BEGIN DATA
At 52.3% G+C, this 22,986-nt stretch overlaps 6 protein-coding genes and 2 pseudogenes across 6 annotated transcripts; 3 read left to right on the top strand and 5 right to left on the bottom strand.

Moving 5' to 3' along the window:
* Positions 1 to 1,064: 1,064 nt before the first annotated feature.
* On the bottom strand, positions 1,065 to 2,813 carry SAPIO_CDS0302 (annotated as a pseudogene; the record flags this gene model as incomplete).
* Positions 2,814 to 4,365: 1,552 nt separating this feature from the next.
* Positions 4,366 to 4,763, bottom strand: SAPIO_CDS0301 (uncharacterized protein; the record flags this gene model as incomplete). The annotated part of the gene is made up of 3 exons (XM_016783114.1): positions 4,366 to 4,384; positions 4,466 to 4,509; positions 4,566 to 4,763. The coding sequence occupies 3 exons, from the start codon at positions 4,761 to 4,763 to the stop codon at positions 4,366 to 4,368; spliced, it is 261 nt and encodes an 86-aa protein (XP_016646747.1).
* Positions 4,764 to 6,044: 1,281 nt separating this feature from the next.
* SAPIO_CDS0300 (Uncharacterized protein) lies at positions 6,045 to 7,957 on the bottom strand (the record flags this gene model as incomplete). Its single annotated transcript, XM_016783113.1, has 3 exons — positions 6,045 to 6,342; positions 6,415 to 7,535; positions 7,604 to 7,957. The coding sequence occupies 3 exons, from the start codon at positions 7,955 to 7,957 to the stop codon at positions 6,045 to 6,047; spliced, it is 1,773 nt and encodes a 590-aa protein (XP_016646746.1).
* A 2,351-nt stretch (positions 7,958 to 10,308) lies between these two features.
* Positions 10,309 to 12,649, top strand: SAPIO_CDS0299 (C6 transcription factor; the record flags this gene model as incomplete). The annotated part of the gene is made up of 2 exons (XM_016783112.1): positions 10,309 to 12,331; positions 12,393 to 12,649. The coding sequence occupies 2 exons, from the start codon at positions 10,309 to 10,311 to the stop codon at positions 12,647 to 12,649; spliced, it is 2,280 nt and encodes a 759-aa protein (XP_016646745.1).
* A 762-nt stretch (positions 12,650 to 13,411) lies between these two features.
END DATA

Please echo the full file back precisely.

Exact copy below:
At 52.3% G+C, this 22,986-nt stretch overlaps 6 protein-coding genes and 2 pseudogenes across 6 annotated transcripts; 3 read left to right on the top strand and 5 right to left on the bottom strand.

Moving 5' to 3' along the window:
* Positions 1 to 1,064: 1,064 nt before the first annotated feature.
* On the bottom strand, positions 1,065 to 2,813 carry SAPIO_CDS0302 (annotated as a pseudogene; the record flags this gene model as incomplete).
* Positions 2,814 to 4,365: 1,552 nt separating this feature from the next.
* Positions 4,366 to 4,763, bottom strand: SAPIO_CDS0301 (uncharacterized protein; the record flags this gene model as incomplete). The annotated part of the gene is made up of 3 exons (XM_016783114.1): positions 4,366 to 4,384; positions 4,466 to 4,509; positions 4,566 to 4,763. The coding sequence occupies 3 exons, from the start codon at positions 4,761 to 4,763 to the stop codon at positions 4,366 to 4,368; spliced, it is 261 nt and encodes an 86-aa protein (XP_016646747.1).
* Positions 4,764 to 6,044: 1,281 nt separating this feature from the next.
* SAPIO_CDS0300 (Uncharacterized protein) lies at positions 6,045 to 7,957 on the bottom strand (the record flags this gene model as incomplete). Its single annotated transcript, XM_016783113.1, has 3 exons — positions 6,045 to 6,342; positions 6,415 to 7,535; positions 7,604 to 7,957. The coding sequence occupies 3 exons, from the start codon at positions 7,955 to 7,957 to the stop codon at positions 6,045 to 6,047; spliced, it is 1,773 nt and encodes a 590-aa protein (XP_016646746.1).
* A 2,351-nt stretch (positions 7,958 to 10,308) lies between these two features.
* Positions 10,309 to 12,649, top strand: SAPIO_CDS0299 (C6 transcription factor; the record flags this gene model as incomplete). The annotated part of the gene is made up of 2 exons (XM_016783112.1): positions 10,309 to 12,331; positions 12,393 to 12,649. The coding sequence occupies 2 exons, from the start codon at positions 10,309 to 10,311 to the stop codon at positions 12,647 to 12,649; spliced, it is 2,280 nt and encodes a 759-aa protein (XP_016646745.1).
* A 762-nt stretch (positions 12,650 to 13,411) lies between these two features.